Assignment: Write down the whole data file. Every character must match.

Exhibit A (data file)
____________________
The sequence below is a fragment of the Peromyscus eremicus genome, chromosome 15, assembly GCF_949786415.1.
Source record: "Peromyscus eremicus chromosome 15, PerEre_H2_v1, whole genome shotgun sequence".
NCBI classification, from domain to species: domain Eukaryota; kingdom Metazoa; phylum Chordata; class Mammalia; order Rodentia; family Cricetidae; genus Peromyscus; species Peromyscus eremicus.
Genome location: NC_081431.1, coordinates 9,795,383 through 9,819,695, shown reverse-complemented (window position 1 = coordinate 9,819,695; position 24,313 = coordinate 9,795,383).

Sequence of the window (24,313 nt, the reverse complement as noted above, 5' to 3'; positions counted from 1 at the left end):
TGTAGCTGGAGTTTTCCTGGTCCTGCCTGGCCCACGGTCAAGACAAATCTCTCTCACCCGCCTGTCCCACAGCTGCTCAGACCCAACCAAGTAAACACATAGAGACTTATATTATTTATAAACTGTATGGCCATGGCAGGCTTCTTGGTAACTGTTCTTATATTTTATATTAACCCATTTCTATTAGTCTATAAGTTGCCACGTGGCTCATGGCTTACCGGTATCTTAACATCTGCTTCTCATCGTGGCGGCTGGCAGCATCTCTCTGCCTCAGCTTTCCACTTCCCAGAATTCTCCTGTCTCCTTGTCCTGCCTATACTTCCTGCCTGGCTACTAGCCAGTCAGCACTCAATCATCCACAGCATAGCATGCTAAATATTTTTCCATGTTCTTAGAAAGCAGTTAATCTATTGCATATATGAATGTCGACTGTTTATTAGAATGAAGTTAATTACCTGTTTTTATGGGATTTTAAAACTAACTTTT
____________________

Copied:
The sequence below is a fragment of the Peromyscus eremicus genome, chromosome 15, assembly GCF_949786415.1.
Source record: "Peromyscus eremicus chromosome 15, PerEre_H2_v1, whole genome shotgun sequence".
NCBI classification, from domain to species: domain Eukaryota; kingdom Metazoa; phylum Chordata; class Mammalia; order Rodentia; family Cricetidae; genus Peromyscus; species Peromyscus eremicus.
Genome location: NC_081431.1, coordinates 9,795,383 through 9,819,695, shown reverse-complemented (window position 1 = coordinate 9,819,695; position 24,313 = coordinate 9,795,383).

Sequence of the window (24,313 nt, the reverse complement as noted above, 5' to 3'; positions counted from 1 at the left end):
TGTAGCTGGAGTTTTCCTGGTCCTGCCTGGCCCACGGTCAAGACAAATCTCTCTCACCCGCCTGTCCCACAGCTGCTCAGACCCAACCAAGTAAACACATAGAGACTTATATTATTTATAAACTGTATGGCCATGGCAGGCTTCTTGGTAACTGTTCTTATATTTTATATTAACCCATTTCTATTAGTCTATAAGTTGCCACGTGGCTCATGGCTTACCGGTATCTTAACATCTGCTTCTCATCGTGGCGGCTGGCAGCATCTCTCTGCCTCAGCTTTCCACTTCCCAGAATTCTCCTGTCTCCTTGTCCTGCCTATACTTCCTGCCTGGCTACTAGCCAGTCAGCACTCAATCATCCACAGCATAGCATGCTAAATATTTTTCCATGTTCTTAGAAAGCAGTTAATCTATTGCATATATGAATGTCGACTGTTTATTAGAATGAAGTTAATTACCTGTTTTTATGGGATTTTAAAACTAACTTTT